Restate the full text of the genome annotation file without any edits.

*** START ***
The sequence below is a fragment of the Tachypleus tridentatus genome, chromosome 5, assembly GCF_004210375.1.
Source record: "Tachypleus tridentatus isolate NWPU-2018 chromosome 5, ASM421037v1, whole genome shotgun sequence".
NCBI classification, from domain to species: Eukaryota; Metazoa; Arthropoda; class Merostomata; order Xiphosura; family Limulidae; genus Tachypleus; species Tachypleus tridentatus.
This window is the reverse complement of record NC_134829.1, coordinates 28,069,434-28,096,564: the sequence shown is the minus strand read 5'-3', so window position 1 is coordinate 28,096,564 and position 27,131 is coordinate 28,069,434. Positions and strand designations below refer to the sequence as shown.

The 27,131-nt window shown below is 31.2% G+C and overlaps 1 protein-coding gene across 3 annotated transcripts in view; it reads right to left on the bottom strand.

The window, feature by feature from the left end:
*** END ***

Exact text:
The sequence below is a fragment of the Tachypleus tridentatus genome, chromosome 5, assembly GCF_004210375.1.
Source record: "Tachypleus tridentatus isolate NWPU-2018 chromosome 5, ASM421037v1, whole genome shotgun sequence".
NCBI classification, from domain to species: Eukaryota; Metazoa; Arthropoda; class Merostomata; order Xiphosura; family Limulidae; genus Tachypleus; species Tachypleus tridentatus.
This window is the reverse complement of record NC_134829.1, coordinates 28,069,434-28,096,564: the sequence shown is the minus strand read 5'-3', so window position 1 is coordinate 28,096,564 and position 27,131 is coordinate 28,069,434. Positions and strand designations below refer to the sequence as shown.

The 27,131-nt window shown below is 31.2% G+C and overlaps 1 protein-coding gene across 3 annotated transcripts in view; it reads right to left on the bottom strand.

The window, feature by feature from the left end: